Depending on the market in your particular area, you might find that when you start your Rent Roll, vacancy rates are a concern for you.
So what can you do about it?
Here are 3 tips to get your properties leased faster: Follow the 3 Ps – Presentation, Promotion, Price Make sure your landlord clients are presenting their investment property exceptionally well.
This might mean a fresh coat of paint, new floor coverings, or just doing simple things like remembering to open the curtains when you show prospective tenants through the property.
It’s up to you as the agent to advise your landlords on the best way to promote their property for lease.
This will usually include: getting a professional photo shoot, writing detailed, compelling marketing text (to really “sell” the property to tenants) and possibly upgrading the internet listing to a “featured property” on your favourite website.
Again, as a professional agent, you need to educate your landlord clients about the appropriate price to advertise the property.
This price should be based on local market results, and you need to be able to show evidence to your landlord client about how you arrived at your price recommendation.
Remember, at the right price, almost ANY property will rent. Value Tenants For a long time, tenants have been treated pretty poorly.
Property Managers would be slack about returning calls and emails, processing applications and generally assisting tenants, simply because there have been more tenants than properties, so we haven’t needed to value these tenants.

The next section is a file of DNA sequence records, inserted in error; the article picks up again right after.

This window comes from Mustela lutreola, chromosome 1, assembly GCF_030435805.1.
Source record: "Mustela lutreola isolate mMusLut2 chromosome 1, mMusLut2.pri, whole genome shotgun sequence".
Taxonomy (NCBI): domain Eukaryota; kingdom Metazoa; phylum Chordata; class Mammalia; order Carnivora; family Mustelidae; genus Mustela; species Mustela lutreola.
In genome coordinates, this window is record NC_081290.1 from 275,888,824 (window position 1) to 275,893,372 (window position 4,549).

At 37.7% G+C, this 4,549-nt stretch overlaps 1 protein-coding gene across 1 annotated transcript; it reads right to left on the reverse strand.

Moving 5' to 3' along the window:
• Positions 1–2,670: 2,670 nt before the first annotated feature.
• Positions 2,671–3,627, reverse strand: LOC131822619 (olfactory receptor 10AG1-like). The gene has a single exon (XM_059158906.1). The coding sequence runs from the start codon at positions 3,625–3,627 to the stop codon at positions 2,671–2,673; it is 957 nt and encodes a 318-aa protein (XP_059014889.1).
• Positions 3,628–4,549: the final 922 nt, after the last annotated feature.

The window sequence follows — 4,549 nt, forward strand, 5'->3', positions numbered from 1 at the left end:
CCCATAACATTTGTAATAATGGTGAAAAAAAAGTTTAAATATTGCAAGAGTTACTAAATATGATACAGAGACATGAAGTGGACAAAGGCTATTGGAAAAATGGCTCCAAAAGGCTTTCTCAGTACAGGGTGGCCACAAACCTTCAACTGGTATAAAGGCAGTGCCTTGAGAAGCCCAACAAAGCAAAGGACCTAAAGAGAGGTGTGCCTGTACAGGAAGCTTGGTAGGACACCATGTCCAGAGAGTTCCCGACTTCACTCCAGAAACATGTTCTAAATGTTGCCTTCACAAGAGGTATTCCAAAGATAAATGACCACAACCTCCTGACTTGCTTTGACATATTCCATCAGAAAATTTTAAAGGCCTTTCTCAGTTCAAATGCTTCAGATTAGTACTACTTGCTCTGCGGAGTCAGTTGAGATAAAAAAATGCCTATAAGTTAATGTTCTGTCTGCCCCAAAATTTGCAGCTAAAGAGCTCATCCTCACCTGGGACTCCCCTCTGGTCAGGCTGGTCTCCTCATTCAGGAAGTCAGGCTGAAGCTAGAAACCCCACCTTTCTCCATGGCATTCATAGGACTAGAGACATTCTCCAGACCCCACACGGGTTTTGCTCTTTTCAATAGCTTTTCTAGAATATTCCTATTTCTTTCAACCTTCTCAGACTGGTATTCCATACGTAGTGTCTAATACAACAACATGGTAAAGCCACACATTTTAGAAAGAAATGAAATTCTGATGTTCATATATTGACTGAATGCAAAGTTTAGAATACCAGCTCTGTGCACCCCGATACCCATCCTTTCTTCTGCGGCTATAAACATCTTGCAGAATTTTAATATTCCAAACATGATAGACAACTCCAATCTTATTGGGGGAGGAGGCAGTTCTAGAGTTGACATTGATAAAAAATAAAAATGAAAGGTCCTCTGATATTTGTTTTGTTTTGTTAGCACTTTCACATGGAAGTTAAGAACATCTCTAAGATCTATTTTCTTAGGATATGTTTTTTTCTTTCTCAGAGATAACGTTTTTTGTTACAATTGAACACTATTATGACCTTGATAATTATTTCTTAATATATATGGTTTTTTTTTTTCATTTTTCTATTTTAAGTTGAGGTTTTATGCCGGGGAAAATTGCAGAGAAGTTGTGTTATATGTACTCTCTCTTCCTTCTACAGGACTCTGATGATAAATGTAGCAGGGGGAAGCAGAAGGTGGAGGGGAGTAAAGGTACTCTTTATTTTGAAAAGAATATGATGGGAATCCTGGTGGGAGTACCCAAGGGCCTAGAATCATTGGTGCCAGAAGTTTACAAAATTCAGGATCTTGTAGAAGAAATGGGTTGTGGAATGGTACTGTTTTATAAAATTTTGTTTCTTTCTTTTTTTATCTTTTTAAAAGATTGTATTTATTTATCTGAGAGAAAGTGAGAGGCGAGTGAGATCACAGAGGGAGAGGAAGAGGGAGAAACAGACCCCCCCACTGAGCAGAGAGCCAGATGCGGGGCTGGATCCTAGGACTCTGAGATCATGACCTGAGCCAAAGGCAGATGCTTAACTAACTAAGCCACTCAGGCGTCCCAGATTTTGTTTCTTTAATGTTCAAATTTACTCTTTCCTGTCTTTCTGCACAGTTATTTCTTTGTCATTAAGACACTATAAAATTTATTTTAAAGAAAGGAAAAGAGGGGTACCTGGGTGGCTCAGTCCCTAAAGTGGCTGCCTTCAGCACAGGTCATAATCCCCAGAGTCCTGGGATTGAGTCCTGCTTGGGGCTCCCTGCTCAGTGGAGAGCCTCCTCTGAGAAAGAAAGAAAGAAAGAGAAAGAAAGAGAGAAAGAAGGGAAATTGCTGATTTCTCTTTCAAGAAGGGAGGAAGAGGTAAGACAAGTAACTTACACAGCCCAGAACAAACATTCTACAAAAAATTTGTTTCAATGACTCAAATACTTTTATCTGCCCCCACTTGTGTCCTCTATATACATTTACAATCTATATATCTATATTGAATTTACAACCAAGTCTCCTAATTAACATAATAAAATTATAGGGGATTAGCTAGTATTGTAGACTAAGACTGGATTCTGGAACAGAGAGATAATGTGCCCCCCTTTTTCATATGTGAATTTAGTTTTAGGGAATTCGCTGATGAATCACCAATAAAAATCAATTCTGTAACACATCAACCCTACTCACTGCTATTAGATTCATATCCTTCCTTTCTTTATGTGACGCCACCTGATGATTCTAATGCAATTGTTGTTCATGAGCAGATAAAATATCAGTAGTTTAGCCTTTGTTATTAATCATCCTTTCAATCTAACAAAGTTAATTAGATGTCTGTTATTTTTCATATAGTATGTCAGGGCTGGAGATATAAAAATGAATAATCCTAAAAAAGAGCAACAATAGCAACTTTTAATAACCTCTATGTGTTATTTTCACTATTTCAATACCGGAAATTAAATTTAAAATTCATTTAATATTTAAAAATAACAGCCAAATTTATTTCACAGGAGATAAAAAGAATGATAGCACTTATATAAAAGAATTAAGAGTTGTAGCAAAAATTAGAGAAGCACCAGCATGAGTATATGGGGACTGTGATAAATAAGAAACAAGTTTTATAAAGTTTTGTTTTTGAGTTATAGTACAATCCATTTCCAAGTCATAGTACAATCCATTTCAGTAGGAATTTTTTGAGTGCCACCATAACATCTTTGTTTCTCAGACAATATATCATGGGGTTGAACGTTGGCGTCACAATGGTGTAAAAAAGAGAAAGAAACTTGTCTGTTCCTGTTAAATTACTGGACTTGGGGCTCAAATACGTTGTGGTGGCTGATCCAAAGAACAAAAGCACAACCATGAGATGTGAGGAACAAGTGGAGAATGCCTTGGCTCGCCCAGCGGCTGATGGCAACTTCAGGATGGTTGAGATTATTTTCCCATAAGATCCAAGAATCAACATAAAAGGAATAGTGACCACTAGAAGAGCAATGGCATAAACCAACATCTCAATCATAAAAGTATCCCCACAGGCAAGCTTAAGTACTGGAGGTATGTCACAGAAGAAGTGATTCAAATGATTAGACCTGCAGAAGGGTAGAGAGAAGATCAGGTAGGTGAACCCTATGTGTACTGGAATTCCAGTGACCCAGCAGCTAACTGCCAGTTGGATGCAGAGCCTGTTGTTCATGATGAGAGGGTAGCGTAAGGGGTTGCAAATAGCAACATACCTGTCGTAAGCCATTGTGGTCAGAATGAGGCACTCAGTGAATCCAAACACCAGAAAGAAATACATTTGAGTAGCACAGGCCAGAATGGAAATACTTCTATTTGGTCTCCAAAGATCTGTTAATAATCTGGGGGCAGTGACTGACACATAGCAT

But if you’ve noticed the balance shifting and you have fewer tenants in the market, you need to look after them!
Let’s face it, you should be looking after them and providing decent service to them either way, but now more than ever is the time to start. It’s pretty simple: return their calls, reply to their emails, be flexible and negotiable.
This applies to prospective tenants as well as existing tenants – you don’t want to lose the ones you’ve already got!
Be Flexible Sometimes, to secure a good tenant, you and your landlord need to be open to negotiating a little.
This might mean an adjustment in rent (for a period of time, or for the entire tenancy), accepting pets, throwing in additional services (lawn mowing, for example) or offering a week or two of free rent at the beginning of a tenancy.
I’ve always believed that everything in Real Estate is a negotiation, so be open to new ideas and new suggestions from your landlords and tenants, so that you can keep everyone happy and keep your vacancy rate low.
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